Everyone Grieves Differently.

Children perceive death differently depending on their developmental stage and their concepts of death. It is important to tune into the individual needs of each child, providing a safe and supportive space for them to express their feelings.  Be honest with children and use concrete language and developmentally appropriate language. What is not told to them gives them room to make up their own stories about the situations regarding death. The healing process for grief is ongoing and unpredictable. When grieving and/or holding space for someone that is grieving, it is important to remember self-care to assist in nourishing your heart.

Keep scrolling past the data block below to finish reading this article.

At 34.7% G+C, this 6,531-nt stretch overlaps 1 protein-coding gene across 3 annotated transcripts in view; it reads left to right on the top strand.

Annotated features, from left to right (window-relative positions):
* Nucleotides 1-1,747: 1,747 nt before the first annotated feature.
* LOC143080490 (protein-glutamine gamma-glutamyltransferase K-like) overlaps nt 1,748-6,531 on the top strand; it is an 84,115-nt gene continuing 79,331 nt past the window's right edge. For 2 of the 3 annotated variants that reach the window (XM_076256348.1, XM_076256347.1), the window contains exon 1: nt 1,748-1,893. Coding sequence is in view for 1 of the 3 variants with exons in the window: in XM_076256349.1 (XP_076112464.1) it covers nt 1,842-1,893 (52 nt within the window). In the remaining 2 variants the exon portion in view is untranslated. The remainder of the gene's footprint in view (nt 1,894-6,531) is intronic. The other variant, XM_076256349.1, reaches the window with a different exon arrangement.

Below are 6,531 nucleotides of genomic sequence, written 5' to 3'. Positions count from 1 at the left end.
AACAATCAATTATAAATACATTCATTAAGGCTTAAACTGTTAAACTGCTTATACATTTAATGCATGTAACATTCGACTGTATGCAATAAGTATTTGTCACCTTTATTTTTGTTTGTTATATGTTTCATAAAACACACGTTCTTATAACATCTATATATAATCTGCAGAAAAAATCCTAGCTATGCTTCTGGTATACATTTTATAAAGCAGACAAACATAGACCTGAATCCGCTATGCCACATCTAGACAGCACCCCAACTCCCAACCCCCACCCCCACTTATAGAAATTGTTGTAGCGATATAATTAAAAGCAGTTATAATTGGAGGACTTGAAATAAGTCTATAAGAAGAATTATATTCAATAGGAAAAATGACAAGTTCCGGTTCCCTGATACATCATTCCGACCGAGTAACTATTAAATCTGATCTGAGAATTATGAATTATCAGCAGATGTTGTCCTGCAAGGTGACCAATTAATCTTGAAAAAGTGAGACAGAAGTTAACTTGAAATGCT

Loving african American father talk with
Child and Therapist
  • Be prepared to answer questions and be TRUTHFUL AND HONEST

  • Give children choices

  • Validate feelings and encourage putting emotions into words

  • Engage in memory making and memory discussions

  • Remain available

  • Allow children to play, talk and recreate 

  • Maintain routine as much as possible

  • Reach out to local support groups

  • Seek professional help

  • Use concrete words such as “death or died” instead of “pass away”